Customs auction

from Wikipedia, the free encyclopedia is an online auction platform operated by the Federal Customs Administration . The main customs office in Giessen uses this platform to hold permanent public auctions that are used to sell movable property.

The federal government , the federal states and municipalities or other corporations , institutions and foundations under public law have acquired property rights , liens or other rights in the performance of their statutory tasks and are in this way put to use . Items that have been singled out from the various administrations will also be auctioned.

The articles are advertised at a minimum bid and after registration anyone can place a bid.

As of 2018, 330,000 bidders and 3,380 different providers are registered on the platform and an average of 1,750 auctions are carried out daily. Sales of 83.6 million euros and record sales of 30.4 million euros were achieved.

Exceptions to the auctions

Excluded from the auctions are confiscated goods such as:

  • Weapons - If these may be given to persons entitled to purchase (and not, for example, subject to the War Weapons Control Act), they will be used directly by the Federal Finance Directorate Southwest.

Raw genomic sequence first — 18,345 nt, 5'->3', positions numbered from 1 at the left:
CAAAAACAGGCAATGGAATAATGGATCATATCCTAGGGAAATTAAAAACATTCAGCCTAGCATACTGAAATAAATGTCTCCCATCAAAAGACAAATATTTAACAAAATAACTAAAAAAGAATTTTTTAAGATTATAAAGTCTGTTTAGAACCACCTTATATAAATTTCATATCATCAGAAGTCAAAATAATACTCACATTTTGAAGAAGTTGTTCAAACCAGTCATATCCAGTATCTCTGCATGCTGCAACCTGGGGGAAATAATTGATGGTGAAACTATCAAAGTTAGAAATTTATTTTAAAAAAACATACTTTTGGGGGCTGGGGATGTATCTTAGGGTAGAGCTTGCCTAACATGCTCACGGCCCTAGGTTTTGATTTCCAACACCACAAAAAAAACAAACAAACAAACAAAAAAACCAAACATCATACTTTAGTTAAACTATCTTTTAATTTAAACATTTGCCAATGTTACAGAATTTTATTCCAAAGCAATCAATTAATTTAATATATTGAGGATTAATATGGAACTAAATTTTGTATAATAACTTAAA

• Narcotics ( drugs ) and
  • Animals and plants ; if their existence is endangered or even threatened with extinction, they are protected by the Washington Convention . Dead animals and plants are left on request to public institutions for teaching and visual purposes (e.g. at schools, museums, universities); living ones are given to zoological or botanical gardens.

See also

Individual evidence

  1. Section 1, Paragraph 1, Paragraph 3, Sentence 1 of the Terms and Conditions of the Customs Auction.
  2. ITZBund - customs auction. Retrieved February 10, 2019 .
  3. Confiscated items: customs auction cracks the billion mark . In: Spiegel Online . February 7, 2019 ( [accessed February 10, 2019]).
  4. Special features of the recycling of goods that are subject to prohibitions and restrictions ( Memento from January 6, 2010 in the Internet Archive )

Web links